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Prison health services model unsustainable

Office of the Ombudsmen
Te Tari-o-Ngā Kaitiaki Mana Tangata

Media release

Prison health services model unsustainable, says Ombudsmen’s Office

Taxpayers would get better value and prisoners a better level of healthcare if prison health services were delivered by a health agency rather than the Department of Corrections.

That’s according to a report by the Office of the Ombudsmen tabled in Parliament today.

The report by Chief Ombudsman Beverley Wakem and Ombudsman David McGee is the result of an investigation into the provision, access and availability of prison health services.

Beverley Wakem says the investigation found that prisoners have reasonable access to health services and generally receive healthcare equivalent to the wider community, as is required under legislation.

However, the Office was of the view that prison healthcare was reactive rather than proactive, with a lack of direction and poor lines of communication.

“There needs to be a greater emphasis on health needs, rather than custodial and management issues determining the quality of healthcare a prisoner receives.”

The department’s health services budget is not ring-fenced and should the Department be forced to reduce spending, this could impact on the ability of health services to provide a full range of services. In one case, health services were forced to cancel nurse training on the methadone policy because there were insufficient funds available to do so.

“Unless the health budget is protected, the failure to adequately treat unwell prisoners while they are imprisoned will ultimately place demand on District Health Board Services when they are released back into their communities,” the report says.

Custodial staff shortages can also impact on efficient operation of health services. At one prison, only one custodial staff member was available to escort prisoners to health clinics, meaning prison nurses and the visiting doctor had to sit and wait while each prisoner was returned the unit and the next prisoner was escorted to the Health Centre.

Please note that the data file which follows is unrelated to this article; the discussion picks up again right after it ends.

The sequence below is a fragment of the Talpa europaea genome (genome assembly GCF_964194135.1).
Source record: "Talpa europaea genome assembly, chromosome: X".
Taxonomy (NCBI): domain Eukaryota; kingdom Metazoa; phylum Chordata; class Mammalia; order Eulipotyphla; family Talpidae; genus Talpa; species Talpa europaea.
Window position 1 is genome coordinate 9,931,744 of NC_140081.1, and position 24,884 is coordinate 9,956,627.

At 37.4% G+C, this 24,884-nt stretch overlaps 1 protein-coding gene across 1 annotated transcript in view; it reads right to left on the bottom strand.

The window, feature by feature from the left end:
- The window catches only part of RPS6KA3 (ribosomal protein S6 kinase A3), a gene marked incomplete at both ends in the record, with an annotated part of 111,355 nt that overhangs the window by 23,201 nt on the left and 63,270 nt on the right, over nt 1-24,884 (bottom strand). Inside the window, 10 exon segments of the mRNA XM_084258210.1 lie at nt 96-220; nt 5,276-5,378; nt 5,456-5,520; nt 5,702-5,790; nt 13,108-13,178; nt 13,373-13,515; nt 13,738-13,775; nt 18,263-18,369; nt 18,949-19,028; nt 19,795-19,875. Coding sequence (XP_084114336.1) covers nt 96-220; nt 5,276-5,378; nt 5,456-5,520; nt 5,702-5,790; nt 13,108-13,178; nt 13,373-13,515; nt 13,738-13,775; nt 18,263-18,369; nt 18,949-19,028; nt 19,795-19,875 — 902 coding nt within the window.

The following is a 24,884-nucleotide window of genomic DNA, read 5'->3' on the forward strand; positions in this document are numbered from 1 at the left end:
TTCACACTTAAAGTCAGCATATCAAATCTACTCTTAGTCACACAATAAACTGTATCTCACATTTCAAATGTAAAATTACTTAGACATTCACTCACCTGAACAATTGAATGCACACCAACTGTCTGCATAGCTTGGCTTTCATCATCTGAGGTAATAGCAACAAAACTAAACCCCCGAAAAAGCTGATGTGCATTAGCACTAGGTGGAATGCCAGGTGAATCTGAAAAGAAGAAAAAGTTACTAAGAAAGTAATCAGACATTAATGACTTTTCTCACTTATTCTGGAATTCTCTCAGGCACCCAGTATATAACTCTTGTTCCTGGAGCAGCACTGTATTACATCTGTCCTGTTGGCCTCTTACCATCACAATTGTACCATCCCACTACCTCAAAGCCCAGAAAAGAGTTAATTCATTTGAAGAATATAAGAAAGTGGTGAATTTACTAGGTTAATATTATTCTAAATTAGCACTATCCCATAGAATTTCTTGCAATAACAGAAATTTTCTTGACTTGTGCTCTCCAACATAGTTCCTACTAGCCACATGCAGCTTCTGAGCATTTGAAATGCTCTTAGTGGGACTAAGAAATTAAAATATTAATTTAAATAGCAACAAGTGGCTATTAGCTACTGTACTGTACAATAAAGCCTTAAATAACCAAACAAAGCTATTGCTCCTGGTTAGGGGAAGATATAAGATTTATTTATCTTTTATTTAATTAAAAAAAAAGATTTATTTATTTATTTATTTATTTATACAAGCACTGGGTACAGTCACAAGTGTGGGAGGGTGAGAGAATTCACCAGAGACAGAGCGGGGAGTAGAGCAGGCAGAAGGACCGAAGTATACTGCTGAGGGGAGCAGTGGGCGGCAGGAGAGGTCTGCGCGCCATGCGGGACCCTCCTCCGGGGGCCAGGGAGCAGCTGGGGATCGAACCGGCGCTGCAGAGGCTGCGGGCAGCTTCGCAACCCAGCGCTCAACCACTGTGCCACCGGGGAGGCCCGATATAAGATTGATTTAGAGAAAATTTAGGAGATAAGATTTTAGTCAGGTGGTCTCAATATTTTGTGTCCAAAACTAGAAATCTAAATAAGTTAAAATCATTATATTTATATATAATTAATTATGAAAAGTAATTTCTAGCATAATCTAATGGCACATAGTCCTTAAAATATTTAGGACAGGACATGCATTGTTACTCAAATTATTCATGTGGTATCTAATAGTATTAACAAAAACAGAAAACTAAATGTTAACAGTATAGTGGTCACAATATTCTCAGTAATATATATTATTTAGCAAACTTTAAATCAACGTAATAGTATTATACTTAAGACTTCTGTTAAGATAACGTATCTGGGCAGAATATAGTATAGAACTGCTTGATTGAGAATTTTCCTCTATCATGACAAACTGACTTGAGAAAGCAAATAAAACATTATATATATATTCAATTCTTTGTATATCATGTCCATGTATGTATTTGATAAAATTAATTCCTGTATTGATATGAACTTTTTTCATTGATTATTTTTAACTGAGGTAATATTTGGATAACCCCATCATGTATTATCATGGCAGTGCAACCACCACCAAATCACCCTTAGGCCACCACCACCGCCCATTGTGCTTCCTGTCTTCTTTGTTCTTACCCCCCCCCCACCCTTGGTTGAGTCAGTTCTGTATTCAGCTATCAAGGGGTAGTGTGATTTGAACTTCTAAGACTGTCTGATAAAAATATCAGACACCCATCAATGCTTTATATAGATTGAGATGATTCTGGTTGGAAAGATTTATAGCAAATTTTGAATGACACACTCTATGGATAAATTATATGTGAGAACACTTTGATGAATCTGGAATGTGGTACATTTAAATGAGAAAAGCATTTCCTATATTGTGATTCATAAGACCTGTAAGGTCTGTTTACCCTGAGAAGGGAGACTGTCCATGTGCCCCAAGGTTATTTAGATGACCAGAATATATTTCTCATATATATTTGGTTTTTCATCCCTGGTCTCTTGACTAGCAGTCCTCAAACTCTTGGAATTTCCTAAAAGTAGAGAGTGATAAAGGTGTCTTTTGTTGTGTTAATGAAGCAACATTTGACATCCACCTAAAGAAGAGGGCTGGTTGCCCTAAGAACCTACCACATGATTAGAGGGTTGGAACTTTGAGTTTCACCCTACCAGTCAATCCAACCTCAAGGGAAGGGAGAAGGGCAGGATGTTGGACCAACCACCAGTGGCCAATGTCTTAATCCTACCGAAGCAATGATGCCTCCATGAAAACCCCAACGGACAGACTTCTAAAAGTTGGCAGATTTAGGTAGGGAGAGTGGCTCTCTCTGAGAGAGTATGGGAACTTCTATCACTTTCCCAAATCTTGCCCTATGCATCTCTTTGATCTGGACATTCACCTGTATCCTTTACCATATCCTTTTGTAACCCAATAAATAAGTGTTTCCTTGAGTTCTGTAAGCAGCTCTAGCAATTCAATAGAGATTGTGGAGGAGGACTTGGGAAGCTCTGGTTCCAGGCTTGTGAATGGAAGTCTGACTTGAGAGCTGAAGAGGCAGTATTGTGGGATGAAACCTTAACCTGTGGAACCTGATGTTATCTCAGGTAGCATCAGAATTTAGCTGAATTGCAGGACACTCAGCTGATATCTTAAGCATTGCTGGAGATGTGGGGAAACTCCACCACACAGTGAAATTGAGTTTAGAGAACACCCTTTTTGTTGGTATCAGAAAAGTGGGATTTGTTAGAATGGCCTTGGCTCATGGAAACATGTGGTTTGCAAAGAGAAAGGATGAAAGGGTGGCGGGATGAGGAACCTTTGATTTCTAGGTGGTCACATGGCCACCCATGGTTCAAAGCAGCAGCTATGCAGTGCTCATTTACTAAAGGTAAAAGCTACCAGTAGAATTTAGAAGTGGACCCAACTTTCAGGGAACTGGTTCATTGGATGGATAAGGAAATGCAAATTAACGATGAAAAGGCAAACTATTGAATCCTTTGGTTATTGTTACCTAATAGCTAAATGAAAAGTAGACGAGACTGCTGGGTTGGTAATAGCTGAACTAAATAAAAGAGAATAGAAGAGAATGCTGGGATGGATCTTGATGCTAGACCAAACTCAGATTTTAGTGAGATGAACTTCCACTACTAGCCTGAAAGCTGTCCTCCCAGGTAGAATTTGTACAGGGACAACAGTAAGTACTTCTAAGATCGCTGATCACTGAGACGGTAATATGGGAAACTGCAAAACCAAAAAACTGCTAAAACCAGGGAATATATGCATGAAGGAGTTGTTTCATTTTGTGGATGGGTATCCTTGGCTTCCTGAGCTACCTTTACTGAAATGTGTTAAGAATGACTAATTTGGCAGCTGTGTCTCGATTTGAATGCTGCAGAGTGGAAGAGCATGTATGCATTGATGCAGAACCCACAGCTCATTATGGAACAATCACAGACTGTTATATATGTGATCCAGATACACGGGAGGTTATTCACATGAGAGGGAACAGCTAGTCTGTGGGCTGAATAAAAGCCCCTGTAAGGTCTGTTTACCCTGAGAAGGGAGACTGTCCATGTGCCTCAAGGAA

The fact that prison health services were not provided by a Primary Health Organisation meant that prisoners were ineligible for PHO-funded programmes that they could benefit from, and that could reduce a long-term burden on the public health system upon their release.

The Department of Corrections also paid more for prescriptions because its health services were not provided by a PHO – sometimes up to $15 per prescription, rather than $3 – and concerns were raised by health service staff about the high proportion of medicine wastage in prisons.

The report raised concerns that the expected pressure of increased prisoner numbers and difficulties in recruitment and retention of nurses, and in some cases medical officers and dentists, would undermine the ability of prison health services to meet the health needs of prisoners.

“The existing department-delivered model may not, in the long term, be financially and organisationally sustainable,” the report says.

Beverley Wakem says it is also of concern that no external health agency has ever assessed standards of care provided by prison health services against recognised standards of healthcare. A regular audit by an external health agency should occur on an ongoing basis.

The report found better collaboration was needed between the Department of Corrections and various health agencies. However, the Office was pleased to see during the period of the investigation, the Department acting on some of the areas of concern that the Ombudsmen raised.

Beverley Wakem says the Ombudsmen’s Office is now considering carrying out a specific own-motion investigation into mental health in prisons.

“There is a disproportionately large number of prisoners with mental health issues, and they place an enormous burden on the Department of Corrections staff, not just health services staff, but also custodial staff.

“We regard the current situation whereby custodial staff have to manage prisoners who, by any lay person’s measure, are grossly disturbed is unsatisfactory for both prisoners and staff.”

The investigation found mental healthcare in prisons was variable, and in general insufficiently responsive to the diverse needs of prisoners with mental health problems.


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